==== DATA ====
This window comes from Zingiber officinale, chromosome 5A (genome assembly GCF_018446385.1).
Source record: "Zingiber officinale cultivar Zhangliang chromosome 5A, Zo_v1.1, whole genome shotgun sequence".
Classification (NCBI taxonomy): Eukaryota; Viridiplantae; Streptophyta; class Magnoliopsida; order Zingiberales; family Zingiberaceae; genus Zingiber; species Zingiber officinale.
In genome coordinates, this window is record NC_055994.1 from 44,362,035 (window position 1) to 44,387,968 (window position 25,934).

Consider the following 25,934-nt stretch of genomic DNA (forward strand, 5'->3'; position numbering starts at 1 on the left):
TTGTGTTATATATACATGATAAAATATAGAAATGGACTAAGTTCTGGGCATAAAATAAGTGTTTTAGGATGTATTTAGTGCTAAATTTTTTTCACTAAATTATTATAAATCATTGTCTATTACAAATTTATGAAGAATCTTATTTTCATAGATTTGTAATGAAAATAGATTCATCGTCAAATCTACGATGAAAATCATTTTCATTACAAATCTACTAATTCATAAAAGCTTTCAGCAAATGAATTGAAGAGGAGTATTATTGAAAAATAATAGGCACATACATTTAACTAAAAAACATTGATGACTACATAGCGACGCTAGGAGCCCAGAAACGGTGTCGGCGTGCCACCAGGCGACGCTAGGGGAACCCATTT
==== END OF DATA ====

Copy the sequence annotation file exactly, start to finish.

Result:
This window comes from Zingiber officinale, chromosome 5A (genome assembly GCF_018446385.1).
Source record: "Zingiber officinale cultivar Zhangliang chromosome 5A, Zo_v1.1, whole genome shotgun sequence".
Classification (NCBI taxonomy): Eukaryota; Viridiplantae; Streptophyta; class Magnoliopsida; order Zingiberales; family Zingiberaceae; genus Zingiber; species Zingiber officinale.
In genome coordinates, this window is record NC_055994.1 from 44,362,035 (window position 1) to 44,387,968 (window position 25,934).

Consider the following 25,934-nt stretch of genomic DNA (forward strand, 5'->3'; position numbering starts at 1 on the left):
TTGTGTTATATATACATGATAAAATATAGAAATGGACTAAGTTCTGGGCATAAAATAAGTGTTTTAGGATGTATTTAGTGCTAAATTTTTTTCACTAAATTATTATAAATCATTGTCTATTACAAATTTATGAAGAATCTTATTTTCATAGATTTGTAATGAAAATAGATTCATCGTCAAATCTACGATGAAAATCATTTTCATTACAAATCTACTAATTCATAAAAGCTTTCAGCAAATGAATTGAAGAGGAGTATTATTGAAAAATAATAGGCACATACATTTAACTAAAAAACATTGATGACTACATAGCGACGCTAGGAGCCCAGAAACGGTGTCGGCGTGCCACCAGGCGACGCTAGGGGAACCCATTT